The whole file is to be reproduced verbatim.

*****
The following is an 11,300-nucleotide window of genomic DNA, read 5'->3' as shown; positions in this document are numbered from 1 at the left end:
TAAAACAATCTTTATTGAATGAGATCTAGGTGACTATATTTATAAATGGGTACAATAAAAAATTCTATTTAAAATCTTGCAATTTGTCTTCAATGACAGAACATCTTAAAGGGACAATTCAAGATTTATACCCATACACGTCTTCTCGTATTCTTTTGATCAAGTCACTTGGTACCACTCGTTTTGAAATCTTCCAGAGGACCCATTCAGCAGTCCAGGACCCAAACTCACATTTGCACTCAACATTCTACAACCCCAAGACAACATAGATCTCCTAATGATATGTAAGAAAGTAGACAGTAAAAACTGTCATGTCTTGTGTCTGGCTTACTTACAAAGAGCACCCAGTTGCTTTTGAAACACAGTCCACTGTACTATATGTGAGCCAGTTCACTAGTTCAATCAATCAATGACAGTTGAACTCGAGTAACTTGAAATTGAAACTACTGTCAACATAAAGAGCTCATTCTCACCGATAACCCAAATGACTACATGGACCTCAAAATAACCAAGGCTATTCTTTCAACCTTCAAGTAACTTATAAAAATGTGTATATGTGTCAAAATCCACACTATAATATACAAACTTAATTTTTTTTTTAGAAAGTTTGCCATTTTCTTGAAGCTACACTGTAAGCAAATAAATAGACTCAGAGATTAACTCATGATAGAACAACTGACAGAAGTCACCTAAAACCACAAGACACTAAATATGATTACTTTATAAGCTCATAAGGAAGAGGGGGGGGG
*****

The following is an 11,300-nucleotide window of genomic DNA, read 5'->3' as shown; positions in this document are numbered from 1 at the left end:
TAAAACAATCTTTATTGAATGAGATCTAGGTGACTATATTTATAAATGGGTACAATAAAAAATTCTATTTAAAATCTTGCAATTTGTCTTCAATGACAGAACATCTTAAAGGGACAATTCAAGATTTATACCCATACACGTCTTCTCGTATTCTTTTGATCAAGTCACTTGGTACCACTCGTTTTGAAATCTTCCAGAGGACCCATTCAGCAGTCCAGGACCCAAACTCACATTTGCACTCAACATTCTACAACCCCAAGACAACATAGATCTCCTAATGATATGTAAGAAAGTAGACAGTAAAAACTGTCATGTCTTGTGTCTGGCTTACTTACAAAGAGCACCCAGTTGCTTTTGAAACACAGTCCACTGTACTATATGTGAGCCAGTTCACTAGTTCAATCAATCAATGACAGTTGAACTCGAGTAACTTGAAATTGAAACTACTGTCAACATAAAGAGCTCATTCTCACCGATAACCCAAATGACTACATGGACCTCAAAATAACCAAGGCTATTCTTTCAACCTTCAAGTAACTTATAAAAATGTGTATATGTGTCAAAATCCACACTATAATATACAAACTTAATTTTTTTTTTAGAAAGTTTGCCATTTTCTTGAAGCTACACTGTAAGCAAATAAATAGACTCAGAGATTAACTCATGATAGAACAACTGACAGAAGTCACCTAAAACCACAAGACACTAAATATGATTACTTTATAAGCTCATAAGGAAGAGGGGGGGGG